Although Estonia ratified the Convention on Biological Diversity in 1994, the goals of the Convention remain poorly understood by society at large. Indeed, awareness about nature and environmental matters is generally quite deficient. The NBSAP was completed in 1999 and, although all ministries were requested to take the NBSAP into account when carrying out their respective work programmes, this has been done to a limited extent only.

A new Nature Conservation Development Plan until 2020 has been prepared which includes national targets and will serve as Estonia’s revised and updated NBSAP. In addition to classical nature conservation, this new Plan covers wider biodiversity topics (e.g. climate change, tourism, biosafety, alien species, renewable energy, transport, ecosystem valuation, etc.). The Plan emphasizes the use of the Ecosystem Approach and contains 3 strategic goals aligned with the Strategic Plan for Biodiversity (2011-2020), EU Biodiversity Strategy to 2020, as well as with the Convention’s Programme of Work on Protected Areas. This Plan was submitted to Government for adoption in June 2012.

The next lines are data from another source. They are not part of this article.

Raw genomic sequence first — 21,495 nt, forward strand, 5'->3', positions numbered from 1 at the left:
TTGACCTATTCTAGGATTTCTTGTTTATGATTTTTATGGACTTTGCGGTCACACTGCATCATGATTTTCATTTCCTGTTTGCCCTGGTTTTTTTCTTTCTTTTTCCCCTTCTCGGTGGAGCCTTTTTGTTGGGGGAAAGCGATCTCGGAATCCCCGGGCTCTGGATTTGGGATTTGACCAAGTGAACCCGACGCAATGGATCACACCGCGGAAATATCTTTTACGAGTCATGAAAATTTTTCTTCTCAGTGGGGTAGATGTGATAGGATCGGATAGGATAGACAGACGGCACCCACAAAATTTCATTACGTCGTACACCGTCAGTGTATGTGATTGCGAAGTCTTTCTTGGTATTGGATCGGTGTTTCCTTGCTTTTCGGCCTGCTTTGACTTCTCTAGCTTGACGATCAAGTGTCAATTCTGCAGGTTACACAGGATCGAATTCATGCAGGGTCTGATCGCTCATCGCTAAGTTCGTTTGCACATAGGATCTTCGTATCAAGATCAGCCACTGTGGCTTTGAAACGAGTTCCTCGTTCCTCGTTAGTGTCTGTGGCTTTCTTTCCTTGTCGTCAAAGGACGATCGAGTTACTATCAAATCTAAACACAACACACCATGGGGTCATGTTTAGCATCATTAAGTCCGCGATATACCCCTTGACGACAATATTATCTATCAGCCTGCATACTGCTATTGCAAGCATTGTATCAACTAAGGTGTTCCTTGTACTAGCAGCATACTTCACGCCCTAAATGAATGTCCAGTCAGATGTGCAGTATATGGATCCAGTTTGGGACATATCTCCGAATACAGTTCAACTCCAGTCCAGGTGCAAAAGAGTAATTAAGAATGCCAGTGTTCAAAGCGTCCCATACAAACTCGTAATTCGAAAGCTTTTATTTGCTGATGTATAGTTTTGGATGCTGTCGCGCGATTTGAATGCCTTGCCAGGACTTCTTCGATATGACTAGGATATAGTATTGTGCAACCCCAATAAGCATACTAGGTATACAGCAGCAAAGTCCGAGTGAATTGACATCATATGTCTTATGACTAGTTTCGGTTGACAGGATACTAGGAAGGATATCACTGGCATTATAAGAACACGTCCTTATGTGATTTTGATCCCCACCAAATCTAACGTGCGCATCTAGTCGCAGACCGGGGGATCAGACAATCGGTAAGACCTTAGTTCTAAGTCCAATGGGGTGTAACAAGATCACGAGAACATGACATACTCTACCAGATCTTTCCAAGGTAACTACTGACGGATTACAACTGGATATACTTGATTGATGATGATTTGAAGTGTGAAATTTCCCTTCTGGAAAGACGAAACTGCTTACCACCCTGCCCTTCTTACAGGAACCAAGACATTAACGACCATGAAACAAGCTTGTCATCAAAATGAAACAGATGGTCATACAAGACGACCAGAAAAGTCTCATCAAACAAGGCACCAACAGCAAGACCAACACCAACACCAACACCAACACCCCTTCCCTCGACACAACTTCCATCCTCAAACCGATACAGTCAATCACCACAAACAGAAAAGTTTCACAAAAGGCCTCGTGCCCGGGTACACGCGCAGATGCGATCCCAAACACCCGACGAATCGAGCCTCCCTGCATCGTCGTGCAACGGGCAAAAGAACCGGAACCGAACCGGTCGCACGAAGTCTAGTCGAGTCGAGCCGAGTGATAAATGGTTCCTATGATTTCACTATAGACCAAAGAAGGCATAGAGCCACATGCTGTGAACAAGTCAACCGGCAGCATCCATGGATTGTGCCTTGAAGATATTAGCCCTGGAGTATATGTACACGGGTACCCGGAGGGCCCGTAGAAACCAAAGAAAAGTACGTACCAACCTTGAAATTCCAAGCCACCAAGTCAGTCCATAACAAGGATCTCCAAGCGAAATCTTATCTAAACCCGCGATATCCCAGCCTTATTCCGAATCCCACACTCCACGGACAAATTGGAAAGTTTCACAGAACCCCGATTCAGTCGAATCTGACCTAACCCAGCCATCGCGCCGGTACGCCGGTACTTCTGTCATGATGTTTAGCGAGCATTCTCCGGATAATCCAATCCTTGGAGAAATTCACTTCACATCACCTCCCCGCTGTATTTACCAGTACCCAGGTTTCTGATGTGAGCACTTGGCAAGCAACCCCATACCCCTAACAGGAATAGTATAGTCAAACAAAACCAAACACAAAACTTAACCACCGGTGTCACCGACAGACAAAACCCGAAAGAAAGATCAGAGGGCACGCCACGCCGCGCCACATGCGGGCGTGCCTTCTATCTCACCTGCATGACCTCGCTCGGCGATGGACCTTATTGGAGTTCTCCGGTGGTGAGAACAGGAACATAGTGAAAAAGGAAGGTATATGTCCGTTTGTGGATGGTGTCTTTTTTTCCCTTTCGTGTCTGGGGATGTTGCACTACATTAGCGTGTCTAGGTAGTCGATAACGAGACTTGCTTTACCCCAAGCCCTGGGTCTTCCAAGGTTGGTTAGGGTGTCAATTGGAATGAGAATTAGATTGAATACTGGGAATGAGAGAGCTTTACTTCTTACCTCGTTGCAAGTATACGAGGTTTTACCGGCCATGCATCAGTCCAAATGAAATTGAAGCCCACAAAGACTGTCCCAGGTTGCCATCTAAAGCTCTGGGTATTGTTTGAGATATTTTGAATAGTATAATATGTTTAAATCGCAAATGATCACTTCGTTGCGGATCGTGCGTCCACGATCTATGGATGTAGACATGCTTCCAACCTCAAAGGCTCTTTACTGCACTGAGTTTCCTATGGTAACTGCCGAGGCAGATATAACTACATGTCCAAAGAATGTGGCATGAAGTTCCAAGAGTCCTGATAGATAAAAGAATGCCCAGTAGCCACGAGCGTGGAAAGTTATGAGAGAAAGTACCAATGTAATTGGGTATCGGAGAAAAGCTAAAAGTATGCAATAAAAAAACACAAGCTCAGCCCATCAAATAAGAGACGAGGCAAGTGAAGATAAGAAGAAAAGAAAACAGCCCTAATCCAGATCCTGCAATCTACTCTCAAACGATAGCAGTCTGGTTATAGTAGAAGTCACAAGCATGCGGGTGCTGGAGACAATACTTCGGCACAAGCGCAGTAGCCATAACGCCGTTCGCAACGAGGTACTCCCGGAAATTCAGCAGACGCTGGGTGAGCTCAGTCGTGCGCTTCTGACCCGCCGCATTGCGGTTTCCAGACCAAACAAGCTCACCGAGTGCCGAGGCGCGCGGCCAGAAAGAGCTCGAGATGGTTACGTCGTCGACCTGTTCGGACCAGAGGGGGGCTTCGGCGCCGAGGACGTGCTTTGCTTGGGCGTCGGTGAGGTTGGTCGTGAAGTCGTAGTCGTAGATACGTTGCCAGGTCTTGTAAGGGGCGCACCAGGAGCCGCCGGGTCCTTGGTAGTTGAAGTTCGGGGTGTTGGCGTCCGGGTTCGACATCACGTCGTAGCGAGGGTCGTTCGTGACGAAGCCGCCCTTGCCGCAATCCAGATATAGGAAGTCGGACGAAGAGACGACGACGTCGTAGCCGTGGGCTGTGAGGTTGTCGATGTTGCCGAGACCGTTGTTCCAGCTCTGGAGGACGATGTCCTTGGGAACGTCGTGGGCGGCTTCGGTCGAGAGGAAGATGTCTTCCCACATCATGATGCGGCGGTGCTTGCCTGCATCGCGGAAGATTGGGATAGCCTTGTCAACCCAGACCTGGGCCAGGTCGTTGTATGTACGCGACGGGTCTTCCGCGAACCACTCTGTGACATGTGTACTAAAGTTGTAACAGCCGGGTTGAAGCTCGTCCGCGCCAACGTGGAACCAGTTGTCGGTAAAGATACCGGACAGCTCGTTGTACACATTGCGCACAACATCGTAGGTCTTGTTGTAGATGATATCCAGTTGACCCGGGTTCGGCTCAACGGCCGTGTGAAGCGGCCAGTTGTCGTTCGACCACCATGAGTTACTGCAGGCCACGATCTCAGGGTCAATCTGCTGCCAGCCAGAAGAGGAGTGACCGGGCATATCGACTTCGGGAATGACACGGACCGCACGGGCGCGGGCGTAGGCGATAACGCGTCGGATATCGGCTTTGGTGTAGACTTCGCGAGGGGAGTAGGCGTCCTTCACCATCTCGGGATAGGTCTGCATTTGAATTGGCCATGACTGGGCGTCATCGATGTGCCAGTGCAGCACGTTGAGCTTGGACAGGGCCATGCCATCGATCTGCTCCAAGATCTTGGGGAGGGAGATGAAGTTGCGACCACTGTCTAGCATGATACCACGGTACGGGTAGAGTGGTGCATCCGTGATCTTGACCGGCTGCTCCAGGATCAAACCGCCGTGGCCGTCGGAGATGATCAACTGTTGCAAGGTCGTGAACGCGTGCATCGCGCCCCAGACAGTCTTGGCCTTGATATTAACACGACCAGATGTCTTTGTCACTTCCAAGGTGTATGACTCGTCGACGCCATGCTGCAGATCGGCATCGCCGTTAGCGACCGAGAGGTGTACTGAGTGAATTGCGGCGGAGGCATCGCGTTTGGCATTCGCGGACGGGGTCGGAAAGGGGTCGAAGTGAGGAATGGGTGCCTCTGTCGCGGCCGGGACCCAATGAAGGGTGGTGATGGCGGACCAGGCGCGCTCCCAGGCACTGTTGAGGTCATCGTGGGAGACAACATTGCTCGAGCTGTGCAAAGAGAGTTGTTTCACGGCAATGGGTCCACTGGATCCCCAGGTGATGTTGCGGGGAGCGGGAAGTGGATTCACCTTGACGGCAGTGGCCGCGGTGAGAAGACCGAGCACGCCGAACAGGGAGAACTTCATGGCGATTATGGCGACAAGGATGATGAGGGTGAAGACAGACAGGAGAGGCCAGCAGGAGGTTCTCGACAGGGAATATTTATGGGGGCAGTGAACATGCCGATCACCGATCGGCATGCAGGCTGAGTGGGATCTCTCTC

Proposals have also been made for incorporating biodiversity and ecosystem services into several other state strategies and development plans or policies linked to agriculture, transportation, spatial planning, state budget planning, EU structural funds, etc.

Actions taken to achieve the 2020 Aichi Biodiversity Targets

The content of this biodiversity profile is still draft. The text below has been prepared by SCBD and remains subject to final approval by the Party concerned.

In 2003, 10.7% of terrestrial lands were protected which later increased to 16% with the creation of the European Natura 2000 Network, comprising 66 bird sites and 509 habitat sites, some with partial or complete overlap. In 2008, Estonia possessed 129 nature protection areas, 149 landscape protection areas, 117 areas with old and non-renewed protection rules, 343 limited conservation areas, 5 national parks, 548 forest stands and 3 local objects of natural conservation. In addition, 1,195 individual protected natural objects exist. All together, conservation areas cover 590,333 ha of the country’s terrestrial land and 92,253 ha of its water surface. Limited conservation areas cover an additional 113,745 ha of land and 633,905 ha of water, while protection sites for species cover an additional 74,707 ha and 12,795 ha, respectively. The Nature Conservation Act (2004) has significantly increased the role of habitat protection for endangered species, in addition to increasing specimen-based protection.

The proportion of organic farming is slowly increasing (although small in extent at present, the trend is favourable).